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1. I’m With Her – See You Around (Rounder)


Americana fans consider the relatively young talents Sarah Jarosz, Aoife O’Donovan, and Sara Watkins as old pros because they have been creating quality music separately for more than a decade. The three are friends and would often jam with each other at festivals before finally releasing See You Around, their first full-length album. The results exceed the high expectations for the supergroup. The musicians don’t just take turns singing and playing, they fully collaborate. The trio wrote 11 of the 12 the songs together while holed up in a Vermont farmhouse. Their lyrics share a common theme of motion—not settling down but moving forward.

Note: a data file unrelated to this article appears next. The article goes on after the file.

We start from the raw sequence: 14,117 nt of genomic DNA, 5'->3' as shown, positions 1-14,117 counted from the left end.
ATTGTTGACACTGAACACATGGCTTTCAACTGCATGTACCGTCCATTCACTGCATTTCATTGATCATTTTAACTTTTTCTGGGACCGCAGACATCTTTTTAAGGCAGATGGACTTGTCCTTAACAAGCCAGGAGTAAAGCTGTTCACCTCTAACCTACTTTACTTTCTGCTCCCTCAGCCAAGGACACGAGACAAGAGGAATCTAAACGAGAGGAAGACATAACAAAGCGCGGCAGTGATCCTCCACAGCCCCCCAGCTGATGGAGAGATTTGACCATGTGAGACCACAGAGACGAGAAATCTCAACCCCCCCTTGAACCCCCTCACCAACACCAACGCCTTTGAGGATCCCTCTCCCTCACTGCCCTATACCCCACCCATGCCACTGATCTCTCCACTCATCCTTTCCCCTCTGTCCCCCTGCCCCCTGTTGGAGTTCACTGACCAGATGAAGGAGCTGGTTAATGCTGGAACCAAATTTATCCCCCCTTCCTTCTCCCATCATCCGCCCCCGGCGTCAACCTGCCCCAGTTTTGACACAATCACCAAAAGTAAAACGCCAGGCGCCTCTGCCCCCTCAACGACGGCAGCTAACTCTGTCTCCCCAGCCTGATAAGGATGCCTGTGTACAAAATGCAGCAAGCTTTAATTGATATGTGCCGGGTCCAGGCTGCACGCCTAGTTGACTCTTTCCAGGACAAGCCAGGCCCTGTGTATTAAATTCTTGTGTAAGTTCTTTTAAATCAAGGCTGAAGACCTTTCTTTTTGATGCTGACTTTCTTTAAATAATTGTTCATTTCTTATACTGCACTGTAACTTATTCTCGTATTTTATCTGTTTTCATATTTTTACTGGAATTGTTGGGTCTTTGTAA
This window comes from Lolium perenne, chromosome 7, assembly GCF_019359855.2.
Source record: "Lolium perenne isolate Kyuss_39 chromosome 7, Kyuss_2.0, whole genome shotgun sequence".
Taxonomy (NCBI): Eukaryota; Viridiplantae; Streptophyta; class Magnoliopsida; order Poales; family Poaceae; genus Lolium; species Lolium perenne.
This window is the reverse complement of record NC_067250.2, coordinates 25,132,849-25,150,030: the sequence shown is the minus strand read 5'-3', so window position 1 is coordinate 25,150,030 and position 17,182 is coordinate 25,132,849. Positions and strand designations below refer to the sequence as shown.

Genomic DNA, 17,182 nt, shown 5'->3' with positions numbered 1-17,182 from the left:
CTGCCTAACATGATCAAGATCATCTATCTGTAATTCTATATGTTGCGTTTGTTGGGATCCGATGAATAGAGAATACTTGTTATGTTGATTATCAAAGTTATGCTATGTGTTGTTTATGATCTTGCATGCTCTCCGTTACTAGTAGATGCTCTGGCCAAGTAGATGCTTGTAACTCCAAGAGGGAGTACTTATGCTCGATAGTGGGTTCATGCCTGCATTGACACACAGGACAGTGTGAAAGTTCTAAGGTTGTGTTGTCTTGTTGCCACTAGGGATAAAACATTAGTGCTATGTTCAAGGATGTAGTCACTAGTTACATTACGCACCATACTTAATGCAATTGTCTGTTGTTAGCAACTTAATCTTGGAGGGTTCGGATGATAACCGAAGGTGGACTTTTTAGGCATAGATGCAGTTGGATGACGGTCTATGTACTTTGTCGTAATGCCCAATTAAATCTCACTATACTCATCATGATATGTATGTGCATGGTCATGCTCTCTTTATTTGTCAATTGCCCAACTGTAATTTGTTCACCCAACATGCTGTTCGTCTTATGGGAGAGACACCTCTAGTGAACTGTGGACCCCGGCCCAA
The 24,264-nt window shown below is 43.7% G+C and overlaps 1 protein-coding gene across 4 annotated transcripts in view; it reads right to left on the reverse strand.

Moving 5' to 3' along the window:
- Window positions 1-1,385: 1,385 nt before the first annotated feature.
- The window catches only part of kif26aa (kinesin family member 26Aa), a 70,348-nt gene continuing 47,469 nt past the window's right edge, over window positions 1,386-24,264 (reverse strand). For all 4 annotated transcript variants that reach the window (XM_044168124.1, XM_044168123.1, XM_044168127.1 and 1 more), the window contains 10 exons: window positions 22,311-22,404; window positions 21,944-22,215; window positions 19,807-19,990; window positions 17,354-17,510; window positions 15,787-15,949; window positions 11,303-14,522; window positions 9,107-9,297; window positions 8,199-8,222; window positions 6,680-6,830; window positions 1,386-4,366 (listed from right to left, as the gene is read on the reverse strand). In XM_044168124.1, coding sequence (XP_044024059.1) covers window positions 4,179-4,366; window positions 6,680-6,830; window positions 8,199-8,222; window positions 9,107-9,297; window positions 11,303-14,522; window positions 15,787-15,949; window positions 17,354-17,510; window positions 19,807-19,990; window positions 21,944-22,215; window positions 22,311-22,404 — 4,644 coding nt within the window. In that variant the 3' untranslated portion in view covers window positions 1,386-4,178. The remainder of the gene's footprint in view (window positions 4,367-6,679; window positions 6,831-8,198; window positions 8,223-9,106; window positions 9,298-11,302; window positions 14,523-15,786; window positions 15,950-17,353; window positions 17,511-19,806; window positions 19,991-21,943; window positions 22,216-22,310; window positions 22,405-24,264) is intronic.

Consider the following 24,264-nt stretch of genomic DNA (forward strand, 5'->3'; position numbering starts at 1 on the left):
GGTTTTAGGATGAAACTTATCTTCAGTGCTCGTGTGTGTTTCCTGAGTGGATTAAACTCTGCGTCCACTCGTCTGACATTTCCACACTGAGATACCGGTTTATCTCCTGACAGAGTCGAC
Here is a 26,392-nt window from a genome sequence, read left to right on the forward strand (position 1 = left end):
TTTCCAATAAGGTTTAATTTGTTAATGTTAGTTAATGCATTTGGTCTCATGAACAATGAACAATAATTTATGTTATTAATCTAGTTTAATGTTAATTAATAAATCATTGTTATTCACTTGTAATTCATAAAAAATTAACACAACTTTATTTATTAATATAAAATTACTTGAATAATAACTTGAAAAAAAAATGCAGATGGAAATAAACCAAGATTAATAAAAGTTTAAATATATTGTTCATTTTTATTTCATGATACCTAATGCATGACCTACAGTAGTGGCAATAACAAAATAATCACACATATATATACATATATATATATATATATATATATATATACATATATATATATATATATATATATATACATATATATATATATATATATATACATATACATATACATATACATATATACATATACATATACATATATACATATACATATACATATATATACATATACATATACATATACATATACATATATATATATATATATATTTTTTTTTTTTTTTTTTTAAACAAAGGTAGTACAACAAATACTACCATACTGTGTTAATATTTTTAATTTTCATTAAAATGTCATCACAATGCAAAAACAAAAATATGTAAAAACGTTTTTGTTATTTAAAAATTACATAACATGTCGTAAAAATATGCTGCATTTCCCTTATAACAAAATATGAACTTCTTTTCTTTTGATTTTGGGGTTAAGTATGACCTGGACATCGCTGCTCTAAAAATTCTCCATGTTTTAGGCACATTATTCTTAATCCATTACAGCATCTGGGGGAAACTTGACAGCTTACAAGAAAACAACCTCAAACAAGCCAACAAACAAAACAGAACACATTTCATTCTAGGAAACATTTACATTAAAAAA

This idea is manifested in their sound as well. Something is always happening. Their voices can blend in a rarified harmony or detach and let one member soar solo. They are also gifted players: Each band member performs on two different instruments and warmly interacts with the other or disconnects for unaccompanied jams in service of the material. See You Around offers much more than technical proficiency. The music allows listeners to feel the love and respect the trio have for each other. – Steve Horowitz

LISTEN: Bandcamp / Spotify / YouTube | WATCH: “Little Lies” / “See You Around”